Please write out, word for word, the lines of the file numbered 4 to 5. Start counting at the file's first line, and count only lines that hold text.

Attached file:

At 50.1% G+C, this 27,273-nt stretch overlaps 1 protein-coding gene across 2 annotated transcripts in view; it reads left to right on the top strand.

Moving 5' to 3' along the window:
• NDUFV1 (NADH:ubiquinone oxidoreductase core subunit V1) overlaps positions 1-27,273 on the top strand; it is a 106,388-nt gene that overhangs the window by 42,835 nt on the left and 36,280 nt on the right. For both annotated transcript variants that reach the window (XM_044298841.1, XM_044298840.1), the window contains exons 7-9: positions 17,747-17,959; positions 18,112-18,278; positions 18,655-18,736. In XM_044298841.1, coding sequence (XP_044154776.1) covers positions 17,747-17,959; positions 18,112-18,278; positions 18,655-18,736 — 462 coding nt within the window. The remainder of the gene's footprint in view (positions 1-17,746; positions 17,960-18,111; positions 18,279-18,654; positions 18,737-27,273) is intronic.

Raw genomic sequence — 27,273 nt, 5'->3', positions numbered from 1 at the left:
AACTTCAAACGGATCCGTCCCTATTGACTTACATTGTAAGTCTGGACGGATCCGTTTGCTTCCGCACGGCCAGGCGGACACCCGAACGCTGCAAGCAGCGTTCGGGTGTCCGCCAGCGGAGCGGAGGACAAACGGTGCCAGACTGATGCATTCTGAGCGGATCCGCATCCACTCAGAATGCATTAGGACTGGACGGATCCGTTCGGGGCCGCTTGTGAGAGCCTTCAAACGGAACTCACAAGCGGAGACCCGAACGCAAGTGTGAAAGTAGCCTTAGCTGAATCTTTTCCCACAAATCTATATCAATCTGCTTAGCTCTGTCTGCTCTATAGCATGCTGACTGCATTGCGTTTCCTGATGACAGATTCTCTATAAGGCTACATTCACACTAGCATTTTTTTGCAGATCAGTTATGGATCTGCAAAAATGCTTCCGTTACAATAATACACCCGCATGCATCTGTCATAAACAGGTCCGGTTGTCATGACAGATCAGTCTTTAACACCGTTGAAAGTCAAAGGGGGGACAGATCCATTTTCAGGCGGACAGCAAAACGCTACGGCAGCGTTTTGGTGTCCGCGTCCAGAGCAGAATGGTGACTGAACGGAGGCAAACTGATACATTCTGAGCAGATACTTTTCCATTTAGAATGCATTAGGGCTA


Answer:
Raw genomic sequence — 27,273 nt, 5'->3', positions numbered from 1 at the left:
AACTTCAAACGGATCCGTCCCTATTGACTTACATTGTAAGTCTGGACGGATCCGTTTGCTTCCGCACGGCCAGGCGGACACCCGAACGCTGCAAGCAGCGTTCGGGTGTCCGCCAGCGGAGCGGAGGACAAACGGTGCCAGACTGATGCATTCTGAGCGGATCCGCATCCACTCAGAATGCATTAGGACTGGACGGATCCGTTCGGGGCCGCTTGTGAGAGCCTTCAAACGGAACTCACAAGCGGAGACCCGAACGCAAGTGTGAAAGTAGCCTTAGCTGAATCTTTTCCCACAAATCTATATCAATCTGCTTAGCTCTGTCTGCTCTATAGCATGCTGACTGCATTGCGTTTCCTGATGACAGATTCTCTATAAGGCTACATTCACACTAGCATTTTTTTGCAGATCAGTTATGGATCTGCAAAAATGCTTCCGTTACAATAATACACCCGCATGCATCTGTCATAAACAGGTCCGGTTGTCATGACAGATCAGTCTTTAACACCGTTGAAAGTCAAAGGGGGGACAGATCCATTTTCAGGCGGACAGCAAAACGCTACGGCAGCGTTTTGGTGTCCGCGTCCAGAGCAGAATGGTGACTGAACGGAGGCAAACTGATACATTCTGAGCAGATACTTTTCCATTTAGAATGCATTAGGGCTA